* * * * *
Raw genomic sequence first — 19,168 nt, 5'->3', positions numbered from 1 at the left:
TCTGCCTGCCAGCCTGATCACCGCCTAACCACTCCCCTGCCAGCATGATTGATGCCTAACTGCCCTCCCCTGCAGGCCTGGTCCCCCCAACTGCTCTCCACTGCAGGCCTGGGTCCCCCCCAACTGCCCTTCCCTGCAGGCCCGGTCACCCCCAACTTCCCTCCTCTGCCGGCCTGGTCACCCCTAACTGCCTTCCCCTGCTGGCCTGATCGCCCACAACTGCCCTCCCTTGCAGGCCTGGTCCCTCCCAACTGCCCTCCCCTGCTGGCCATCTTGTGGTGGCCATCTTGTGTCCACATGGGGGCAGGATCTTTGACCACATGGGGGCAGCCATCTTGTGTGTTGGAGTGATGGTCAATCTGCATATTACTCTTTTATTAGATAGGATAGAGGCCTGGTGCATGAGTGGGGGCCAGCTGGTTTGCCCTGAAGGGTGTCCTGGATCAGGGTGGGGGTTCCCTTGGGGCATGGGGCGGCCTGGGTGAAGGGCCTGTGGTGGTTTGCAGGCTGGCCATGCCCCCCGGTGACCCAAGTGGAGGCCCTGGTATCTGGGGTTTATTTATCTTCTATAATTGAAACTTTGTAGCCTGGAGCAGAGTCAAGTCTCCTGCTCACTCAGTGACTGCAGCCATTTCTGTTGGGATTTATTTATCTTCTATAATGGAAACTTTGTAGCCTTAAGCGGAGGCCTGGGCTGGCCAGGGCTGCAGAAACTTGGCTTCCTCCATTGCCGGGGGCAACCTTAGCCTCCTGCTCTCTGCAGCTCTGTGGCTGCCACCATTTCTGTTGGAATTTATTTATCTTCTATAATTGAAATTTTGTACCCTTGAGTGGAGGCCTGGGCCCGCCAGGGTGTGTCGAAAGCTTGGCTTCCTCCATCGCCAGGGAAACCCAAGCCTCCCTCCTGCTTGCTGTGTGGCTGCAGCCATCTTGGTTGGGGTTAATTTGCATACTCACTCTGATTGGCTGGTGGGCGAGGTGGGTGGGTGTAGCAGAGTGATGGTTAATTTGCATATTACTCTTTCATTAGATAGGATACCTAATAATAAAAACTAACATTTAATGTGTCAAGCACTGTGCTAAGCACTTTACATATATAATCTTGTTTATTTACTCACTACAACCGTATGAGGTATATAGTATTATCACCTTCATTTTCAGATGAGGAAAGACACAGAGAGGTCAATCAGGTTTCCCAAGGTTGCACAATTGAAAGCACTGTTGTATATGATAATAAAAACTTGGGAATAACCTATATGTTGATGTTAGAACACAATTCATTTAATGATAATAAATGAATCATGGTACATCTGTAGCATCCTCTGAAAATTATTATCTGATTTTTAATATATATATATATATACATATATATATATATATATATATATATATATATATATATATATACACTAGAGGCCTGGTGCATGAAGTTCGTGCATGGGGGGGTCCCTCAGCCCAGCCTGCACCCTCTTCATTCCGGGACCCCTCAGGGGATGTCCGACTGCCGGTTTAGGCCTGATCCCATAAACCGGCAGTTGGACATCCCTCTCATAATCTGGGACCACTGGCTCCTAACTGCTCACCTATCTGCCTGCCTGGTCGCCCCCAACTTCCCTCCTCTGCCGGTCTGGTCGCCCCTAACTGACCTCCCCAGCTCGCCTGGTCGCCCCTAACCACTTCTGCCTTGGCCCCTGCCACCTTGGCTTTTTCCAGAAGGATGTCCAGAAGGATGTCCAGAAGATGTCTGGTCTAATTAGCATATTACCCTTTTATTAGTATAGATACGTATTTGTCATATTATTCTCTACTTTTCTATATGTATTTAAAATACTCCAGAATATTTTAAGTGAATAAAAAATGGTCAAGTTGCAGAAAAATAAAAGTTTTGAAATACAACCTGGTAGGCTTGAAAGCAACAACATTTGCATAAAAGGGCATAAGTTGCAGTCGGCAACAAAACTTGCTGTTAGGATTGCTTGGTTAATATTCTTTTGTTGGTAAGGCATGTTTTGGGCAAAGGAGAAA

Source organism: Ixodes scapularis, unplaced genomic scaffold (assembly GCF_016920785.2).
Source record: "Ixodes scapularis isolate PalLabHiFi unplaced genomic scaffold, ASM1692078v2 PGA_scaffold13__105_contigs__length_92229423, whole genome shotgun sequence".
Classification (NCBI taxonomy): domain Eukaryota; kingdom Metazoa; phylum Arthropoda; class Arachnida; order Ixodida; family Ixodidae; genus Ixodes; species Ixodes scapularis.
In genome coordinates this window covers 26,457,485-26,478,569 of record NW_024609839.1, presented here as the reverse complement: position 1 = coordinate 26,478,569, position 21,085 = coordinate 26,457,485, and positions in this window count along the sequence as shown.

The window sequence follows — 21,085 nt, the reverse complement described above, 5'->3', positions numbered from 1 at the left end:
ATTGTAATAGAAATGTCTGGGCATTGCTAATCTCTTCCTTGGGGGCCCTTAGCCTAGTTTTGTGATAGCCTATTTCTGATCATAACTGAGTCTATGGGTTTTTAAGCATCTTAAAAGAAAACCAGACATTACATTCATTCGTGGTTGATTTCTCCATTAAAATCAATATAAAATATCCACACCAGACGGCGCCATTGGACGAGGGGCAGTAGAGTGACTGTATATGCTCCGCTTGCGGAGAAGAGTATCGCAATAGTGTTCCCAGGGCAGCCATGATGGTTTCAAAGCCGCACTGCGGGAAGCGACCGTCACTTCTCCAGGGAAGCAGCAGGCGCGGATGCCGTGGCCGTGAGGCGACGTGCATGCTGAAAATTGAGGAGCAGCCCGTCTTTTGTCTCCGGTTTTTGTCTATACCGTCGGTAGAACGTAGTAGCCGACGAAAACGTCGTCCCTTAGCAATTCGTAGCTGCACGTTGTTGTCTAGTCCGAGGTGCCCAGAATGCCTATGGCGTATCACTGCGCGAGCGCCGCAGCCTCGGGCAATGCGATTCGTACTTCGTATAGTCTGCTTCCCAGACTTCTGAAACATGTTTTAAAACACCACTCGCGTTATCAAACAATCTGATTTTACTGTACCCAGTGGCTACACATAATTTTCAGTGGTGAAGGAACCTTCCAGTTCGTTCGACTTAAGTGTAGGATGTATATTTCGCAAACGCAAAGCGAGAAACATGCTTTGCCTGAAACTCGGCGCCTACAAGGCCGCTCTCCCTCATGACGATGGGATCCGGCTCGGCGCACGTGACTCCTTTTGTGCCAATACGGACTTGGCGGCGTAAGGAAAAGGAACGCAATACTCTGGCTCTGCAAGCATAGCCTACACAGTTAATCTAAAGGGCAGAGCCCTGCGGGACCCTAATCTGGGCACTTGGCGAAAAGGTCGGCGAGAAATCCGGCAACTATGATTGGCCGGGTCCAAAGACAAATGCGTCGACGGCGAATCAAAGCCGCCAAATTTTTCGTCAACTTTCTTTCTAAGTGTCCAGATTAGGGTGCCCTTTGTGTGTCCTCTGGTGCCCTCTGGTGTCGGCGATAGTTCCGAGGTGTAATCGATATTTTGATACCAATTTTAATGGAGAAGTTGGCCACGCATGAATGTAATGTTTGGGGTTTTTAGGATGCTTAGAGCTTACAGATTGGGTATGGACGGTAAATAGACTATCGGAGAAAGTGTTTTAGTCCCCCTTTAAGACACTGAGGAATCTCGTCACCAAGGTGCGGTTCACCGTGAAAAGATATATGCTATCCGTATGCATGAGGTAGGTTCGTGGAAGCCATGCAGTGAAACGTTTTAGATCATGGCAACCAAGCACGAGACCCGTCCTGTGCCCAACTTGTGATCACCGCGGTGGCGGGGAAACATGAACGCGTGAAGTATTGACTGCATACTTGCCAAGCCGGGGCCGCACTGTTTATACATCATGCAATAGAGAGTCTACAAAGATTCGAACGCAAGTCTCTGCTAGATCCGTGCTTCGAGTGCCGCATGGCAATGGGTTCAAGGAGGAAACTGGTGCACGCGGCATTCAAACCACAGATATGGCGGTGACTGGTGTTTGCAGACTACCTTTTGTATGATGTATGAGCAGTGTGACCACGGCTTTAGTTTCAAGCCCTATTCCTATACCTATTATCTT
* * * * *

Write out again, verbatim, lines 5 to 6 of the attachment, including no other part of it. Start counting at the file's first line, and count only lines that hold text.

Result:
Classification (NCBI taxonomy): domain Eukaryota; kingdom Metazoa; phylum Arthropoda; class Arachnida; order Ixodida; family Ixodidae; genus Ixodes; species Ixodes scapularis.
In genome coordinates this window covers 26,457,485-26,478,569 of record NW_024609839.1, presented here as the reverse complement: position 1 = coordinate 26,478,569, position 21,085 = coordinate 26,457,485, and positions in this window count along the sequence as shown.